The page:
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   Chapter 76 1792).

Formation of the Union By Albert Bushnell Hart Characters: 3037

Updated: 2017-12-06 00:02

[Sidenote: Revenue scheme.]

The first necessity of the new government was to lay the taxes authorized under the new Constitution for its own support, for the payment of interest, and eventually for sinking the principal of the public debt. Two days after the House organized, Madison introduced a scheme, which eventually passed into the first tariff act. On May 13, 1789, after agreeing to a duty on "looking-glasses and brushes," it was moved to lay a tax of ten dollars each on imported slaves. A Georgia member protested against the tax as intended for the benefit of Virginia, and "hoped gentlemen would have some feeling for others;" the proposition failed.

[Sidenote: Question of protection.]

Another amendment, however, raised the most important political question connected with taxation. April 9, 1789, a Pennsylvania member wished to increase the list of dutiable articles, so as "to encourage the productions of our country and to protect our infant manufactures." A South Carolina member at once objected. Two days later a petition from Baltimore manufacturers asked Congress to impose on "all foreign articles which can be made in America such duties as will give a just and decided preference to our labors." New England opposed the proposed duties because molasses, hemp, and flax were included; molasses was a "raw material" for the manufacture of rum; and hemp and flax were essential for the cordage of New England ships. Lee of Virginia moved to strike out the duty on steel, since a suppl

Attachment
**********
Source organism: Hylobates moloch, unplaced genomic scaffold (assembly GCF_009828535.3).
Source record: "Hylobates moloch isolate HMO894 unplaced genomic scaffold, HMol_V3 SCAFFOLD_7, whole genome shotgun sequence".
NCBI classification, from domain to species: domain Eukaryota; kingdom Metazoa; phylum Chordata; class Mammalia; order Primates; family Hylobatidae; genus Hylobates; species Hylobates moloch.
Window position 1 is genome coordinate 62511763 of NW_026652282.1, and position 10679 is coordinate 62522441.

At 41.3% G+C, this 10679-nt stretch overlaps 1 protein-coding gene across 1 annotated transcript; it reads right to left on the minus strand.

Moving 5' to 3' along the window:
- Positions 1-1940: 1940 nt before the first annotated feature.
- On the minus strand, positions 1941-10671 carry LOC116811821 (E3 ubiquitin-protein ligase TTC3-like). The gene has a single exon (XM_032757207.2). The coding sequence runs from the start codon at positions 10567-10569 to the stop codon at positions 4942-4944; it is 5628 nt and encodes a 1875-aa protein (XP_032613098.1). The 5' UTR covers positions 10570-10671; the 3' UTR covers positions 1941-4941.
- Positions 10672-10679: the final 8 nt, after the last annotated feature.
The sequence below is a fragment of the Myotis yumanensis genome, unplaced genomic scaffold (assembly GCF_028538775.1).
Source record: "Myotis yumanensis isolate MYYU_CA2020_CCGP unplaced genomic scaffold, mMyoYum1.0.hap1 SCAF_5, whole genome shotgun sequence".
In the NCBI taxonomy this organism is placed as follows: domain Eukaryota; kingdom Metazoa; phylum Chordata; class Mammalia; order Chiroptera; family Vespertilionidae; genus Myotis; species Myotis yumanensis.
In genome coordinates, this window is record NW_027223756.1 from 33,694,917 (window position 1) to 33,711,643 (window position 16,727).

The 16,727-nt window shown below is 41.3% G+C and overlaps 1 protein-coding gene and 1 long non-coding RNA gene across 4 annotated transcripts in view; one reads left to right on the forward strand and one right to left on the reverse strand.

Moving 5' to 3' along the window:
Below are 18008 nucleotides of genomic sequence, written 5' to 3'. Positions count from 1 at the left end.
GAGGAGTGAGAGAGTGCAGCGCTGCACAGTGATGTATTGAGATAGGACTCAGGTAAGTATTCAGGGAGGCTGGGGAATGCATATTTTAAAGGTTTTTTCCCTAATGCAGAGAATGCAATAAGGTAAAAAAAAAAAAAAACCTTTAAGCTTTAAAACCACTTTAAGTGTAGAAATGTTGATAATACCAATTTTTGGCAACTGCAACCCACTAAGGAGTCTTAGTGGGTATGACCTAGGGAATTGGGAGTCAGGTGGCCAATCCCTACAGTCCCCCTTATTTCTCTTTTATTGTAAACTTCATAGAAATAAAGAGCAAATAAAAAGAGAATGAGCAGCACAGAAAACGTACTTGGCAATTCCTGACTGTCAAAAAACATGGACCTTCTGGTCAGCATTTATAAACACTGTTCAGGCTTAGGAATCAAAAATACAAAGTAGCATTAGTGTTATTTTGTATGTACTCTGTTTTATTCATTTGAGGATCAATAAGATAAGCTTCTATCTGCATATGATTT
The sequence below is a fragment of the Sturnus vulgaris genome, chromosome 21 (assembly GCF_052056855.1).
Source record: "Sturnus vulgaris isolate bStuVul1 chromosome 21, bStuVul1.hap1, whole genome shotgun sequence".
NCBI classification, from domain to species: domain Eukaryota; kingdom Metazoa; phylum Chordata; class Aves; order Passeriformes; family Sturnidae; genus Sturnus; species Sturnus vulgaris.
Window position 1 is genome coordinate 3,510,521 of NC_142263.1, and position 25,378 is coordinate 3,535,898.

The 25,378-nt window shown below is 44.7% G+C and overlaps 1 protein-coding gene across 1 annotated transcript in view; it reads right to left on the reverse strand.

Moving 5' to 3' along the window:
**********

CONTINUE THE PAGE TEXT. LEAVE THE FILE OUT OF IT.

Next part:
y could not be furnished within the United States, and he thought it an "oppressive, though indirect, tax on agriculture."

[Sidenote: The first tariff.]

The act as passed July 4, 1789, bore the title of "An Act for the encouragement and protection of manufactures;" yet the highest ad valorem duty was fifteen per cent. To be sure, the high rates of freight at that time afforded a very large additional protection; but no general revenue act ever passed by Congress has imposed so low a scale of duties.

[Sidenote: Hamilton's scheme.]

By the time the revenue had begun to come in under this Act, Secretary Hamilton had worked out in his mind a general financial system, intended to raise the credit and to strengthen the authority of the Union. The first step was to provide a sufficient revenue to pay running expenses and interest. Finding that the first tariff produced too little revenue, in 1790 and again in 1792 it was slightly increased, at Hamilton's suggestion. The second part of his scheme was to lay an excise, an internal duty upon distilled spirits. In 1791 a tax, in its highest form but twenty-five cents a gallon, was laid on spirits distilled from foreign or domestic materials. The actual amount of revenue from this source was always small; but Hamilton expected that the people in the interior would thus become accustomed to federal officers and to federal law. The effect of the revenue Acts was quickly visible: in 1792 the annual revenue of the government had risen to $3,600,000.

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